(a)
(b)
(c)
(d)
(e)
(f)
As the vibration excitation sources of housing, bearing constraining forces directly affect the vibration and radiating noise of the power coupling mechanism. Therefore, it is necessary to analyse the time histories and frequency spectra of bearing constraining forces. The related analysis is as follows.
From Figures 3(a) and 3(b), it can be seen that in the initial stage of power switching, both the engine input shaft bearing and the MG1 input shaft bearing have transient impact, but after the engine starts, the time domain signals of their bearing constraining forces are gradually stable.
It is known that the composite mechanism needs to not only couple the speed and torque of the power sources, but also bear the transient impact generated when the power of the front planet row is switched, so its dynamic characteristics are quite complex. Figure 3(c) shows that the bearing constraining force of the composite mechanism shows some peaks at frequencies of 1650 Hz, 1830 Hz, 2280 Hz, and 2475 Hz, respectively. The related explanations are as follows: the calculation formula for gearmesh frequency of planetary gear system is given bywhere denote the speed of the sun gear, the planet gears, the internal gear ring, and the planet carrier separately. The denote the tooth number of the sun gear, the planet gears, and the internal gear ring.
Under the chosen working condition, the gearmesh frequency of the rear planet row is 825 Hz according to Equation (1). The front planet row is in an unsteady state due to the power switching, so the gearmesh frequency is uncertain. At the same time, the gearmesh frequency of the first reduction gear assembly is 768 Hz. It can be seen that the 1650 Hz and 2475 Hz correspond to the double gearmesh frequency and the three times gearmesh frequency of the rear planet row, respectively, 2280 Hz is approximately equal to the three times gearmesh frequency of the first reduction gear assembly (2304 Hz). The 1830 Hz is between 1650 Hz and 2304 Hz, so it is the result of the combined action of the front planet row, the rear planet row, and the first reduction gear assembly. Therefore, the peak frequencies of the composite mechanism are related to the gearmesh frequencies of the front planet row, the rear planet row, and the first reduction gear assembly.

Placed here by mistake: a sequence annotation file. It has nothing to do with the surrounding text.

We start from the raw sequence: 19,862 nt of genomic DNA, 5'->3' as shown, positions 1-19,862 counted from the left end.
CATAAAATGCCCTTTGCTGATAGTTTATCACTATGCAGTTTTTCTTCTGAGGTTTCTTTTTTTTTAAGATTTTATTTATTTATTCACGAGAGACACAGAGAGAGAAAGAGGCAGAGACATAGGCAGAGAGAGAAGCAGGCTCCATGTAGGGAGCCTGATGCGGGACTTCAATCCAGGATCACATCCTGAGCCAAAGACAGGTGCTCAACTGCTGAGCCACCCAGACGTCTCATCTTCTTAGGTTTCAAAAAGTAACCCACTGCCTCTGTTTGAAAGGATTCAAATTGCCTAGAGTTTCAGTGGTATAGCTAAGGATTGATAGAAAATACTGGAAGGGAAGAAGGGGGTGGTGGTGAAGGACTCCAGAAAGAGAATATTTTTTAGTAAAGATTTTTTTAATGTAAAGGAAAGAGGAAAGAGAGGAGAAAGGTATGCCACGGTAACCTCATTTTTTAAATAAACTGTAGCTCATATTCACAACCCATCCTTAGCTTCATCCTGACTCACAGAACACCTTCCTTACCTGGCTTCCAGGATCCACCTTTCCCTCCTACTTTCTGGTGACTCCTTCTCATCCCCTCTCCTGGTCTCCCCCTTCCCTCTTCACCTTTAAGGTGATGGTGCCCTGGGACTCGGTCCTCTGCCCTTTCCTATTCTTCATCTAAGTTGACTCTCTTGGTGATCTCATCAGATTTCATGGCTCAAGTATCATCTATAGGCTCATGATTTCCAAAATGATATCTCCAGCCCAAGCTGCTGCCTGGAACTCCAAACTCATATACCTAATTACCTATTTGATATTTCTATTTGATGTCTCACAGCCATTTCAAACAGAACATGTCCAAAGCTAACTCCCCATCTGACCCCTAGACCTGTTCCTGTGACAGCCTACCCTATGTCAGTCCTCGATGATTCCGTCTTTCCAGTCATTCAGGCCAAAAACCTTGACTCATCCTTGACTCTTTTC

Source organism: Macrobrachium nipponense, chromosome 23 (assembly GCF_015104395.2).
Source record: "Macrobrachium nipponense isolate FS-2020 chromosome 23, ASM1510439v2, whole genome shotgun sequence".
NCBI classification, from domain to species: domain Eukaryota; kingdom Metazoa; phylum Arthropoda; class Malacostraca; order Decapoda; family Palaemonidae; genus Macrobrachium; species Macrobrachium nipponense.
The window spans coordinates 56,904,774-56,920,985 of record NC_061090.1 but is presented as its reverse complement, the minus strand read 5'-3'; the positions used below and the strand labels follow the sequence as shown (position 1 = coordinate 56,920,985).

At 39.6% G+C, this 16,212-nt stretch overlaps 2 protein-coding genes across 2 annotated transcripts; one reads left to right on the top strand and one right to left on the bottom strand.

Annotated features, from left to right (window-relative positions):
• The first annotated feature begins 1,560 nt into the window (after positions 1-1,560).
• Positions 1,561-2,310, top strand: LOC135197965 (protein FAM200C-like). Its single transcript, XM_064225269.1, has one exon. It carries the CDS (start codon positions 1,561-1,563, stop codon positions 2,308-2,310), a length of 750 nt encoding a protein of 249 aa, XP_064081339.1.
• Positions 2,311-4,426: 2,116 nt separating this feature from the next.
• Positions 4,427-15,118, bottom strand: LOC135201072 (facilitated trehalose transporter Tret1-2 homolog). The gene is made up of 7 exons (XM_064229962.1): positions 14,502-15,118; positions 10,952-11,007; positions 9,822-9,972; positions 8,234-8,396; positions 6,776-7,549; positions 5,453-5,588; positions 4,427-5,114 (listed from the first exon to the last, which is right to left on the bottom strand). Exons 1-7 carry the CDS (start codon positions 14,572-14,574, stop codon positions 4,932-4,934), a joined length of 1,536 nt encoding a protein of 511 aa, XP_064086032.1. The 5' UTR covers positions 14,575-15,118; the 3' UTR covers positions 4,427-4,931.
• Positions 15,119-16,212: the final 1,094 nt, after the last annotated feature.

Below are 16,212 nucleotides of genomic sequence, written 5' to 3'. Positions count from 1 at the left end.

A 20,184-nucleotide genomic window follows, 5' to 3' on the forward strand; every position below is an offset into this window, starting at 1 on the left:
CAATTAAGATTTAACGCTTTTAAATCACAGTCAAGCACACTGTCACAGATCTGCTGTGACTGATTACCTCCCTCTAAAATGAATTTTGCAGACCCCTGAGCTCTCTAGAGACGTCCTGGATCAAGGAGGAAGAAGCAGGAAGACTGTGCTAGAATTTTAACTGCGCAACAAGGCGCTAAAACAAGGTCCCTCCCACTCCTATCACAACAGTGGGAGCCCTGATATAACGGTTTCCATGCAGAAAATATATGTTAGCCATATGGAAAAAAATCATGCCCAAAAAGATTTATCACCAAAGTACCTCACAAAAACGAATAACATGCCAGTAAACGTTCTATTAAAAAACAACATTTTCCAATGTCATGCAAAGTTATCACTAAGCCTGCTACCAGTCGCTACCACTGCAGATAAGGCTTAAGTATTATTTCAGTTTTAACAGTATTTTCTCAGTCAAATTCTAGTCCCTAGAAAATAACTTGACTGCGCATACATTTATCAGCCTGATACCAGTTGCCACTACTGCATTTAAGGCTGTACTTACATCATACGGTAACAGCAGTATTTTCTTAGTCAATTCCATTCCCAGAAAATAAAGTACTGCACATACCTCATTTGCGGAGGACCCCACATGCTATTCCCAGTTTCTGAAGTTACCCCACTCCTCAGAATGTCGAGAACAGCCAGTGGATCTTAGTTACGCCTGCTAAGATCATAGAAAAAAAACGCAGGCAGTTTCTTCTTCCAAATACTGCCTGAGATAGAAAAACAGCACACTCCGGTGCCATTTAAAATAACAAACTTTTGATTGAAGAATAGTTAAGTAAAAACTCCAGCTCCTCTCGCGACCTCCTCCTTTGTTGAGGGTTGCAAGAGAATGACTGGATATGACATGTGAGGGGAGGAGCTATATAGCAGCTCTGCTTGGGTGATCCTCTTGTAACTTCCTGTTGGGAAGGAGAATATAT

As shown in Figure 3(d), the bearing constraining force of MG2 input shaft shows some peaks at gearmesh frequencies of the rear planet row (825 Hz and 1650 Hz, respectively). Although the power switching of the front planet row has a small impact on the bearings of the rear planet row, the operation of the rear planet row is stable.
In addition, the impact of the power switching from the front planet row on the reduction gear assembly is very small. It can be seen from Figures 3(e) and 3(f) that peaks in the frequency spectra appear at gearmesh frequencies of the reduction gear assembly (335 Hz, 768 Hz, and their double frequencies, respectively).
4. Vibration Response Analysis of Power Coupling Mechanism Housing
4.1. Modelling of the Housing
With the help of software UG, the housing model of the power coupling mechanism is established, as shown in Figure 4. Then, the housing model is meshed with software ANSYS Workbench, and the unit size is 6 mm [13]. The finite element model of the housing is composed of 338402 units and 591466 nodes, as shown in Figure 5 below.
The housing is bolted to the frame. The degrees of freedom of the surface nodes at each fixed support are all constrained, as shown in Figure 6.
4.2. Vibration Response Analysis of the Housing
The modal superposition method [14] is used in harmonic response analysis of the housing. In order to calculate the vibration response of the housing under the load excitation with different frequencies, the bearing constraining forces obtained in Section 3 are applied to the housing through the spiderweb structure. The analysis frequency range is 0–3000 Hz, and the step frequency is 10 Hz.
The vibration displacement response of housing surface when the frequencies are the first 10 natural frequencies of housing mode and the peak frequencies of the bearing constraining forces, respectively, is analysed and discussed. The results are as follows.
Firstly, since the excitation of gearmesh and the thinwall characteristics of housing itself, the maximum vibration displacement at each analysed frequency occurs mainly on the end cover of the front planet row, the end cover of the rear planet row, and the bearing seats of the front planet row housing. The vibration of the whole housing is mainly presented as the local deformation. The vibration displacement response at each analysed frequency is in good agreement with the excitation of the bearing constraining forces.
Secondly, the maximum vibration displacement response of the end cover of the rear planet row appears in the thirdorder natural frequency (870 Hz), while the end cover of the front planet row obtains the maximum vibration displacement response when the frequency is the fourthorder natural frequency (1005 Hz), as shown in Figures 7(a) and 7(b).
(a)
(b)
5. Simulation and Analysis of the Housing Radiating Noise
5.1. Establishment of the Housing Acoustic Boundary Element Model
Acoustic boundary element method (BEM) is a commonly used method in acoustics calculation. Compared with the acoustic finite element method, it is more flexible and intuitive. In addition, the analytical method and numerical method are used comprehensively in the boundary element method, so this method has the advantages of low dimension, wide range, and high computational efficiency.
In this paper, the acoustic boundary element method is used with software LMS Virtual.Lab to simulate the housing radiating noise. The acoustic boundary element model of the housing is established with the software LMS Virtual.Lab, as shown in Figure 8. The size of acoustic mesh is 8 mm, and the model includes 10862 units and 10849 nodes.
5.2. Analysis of Simulation Results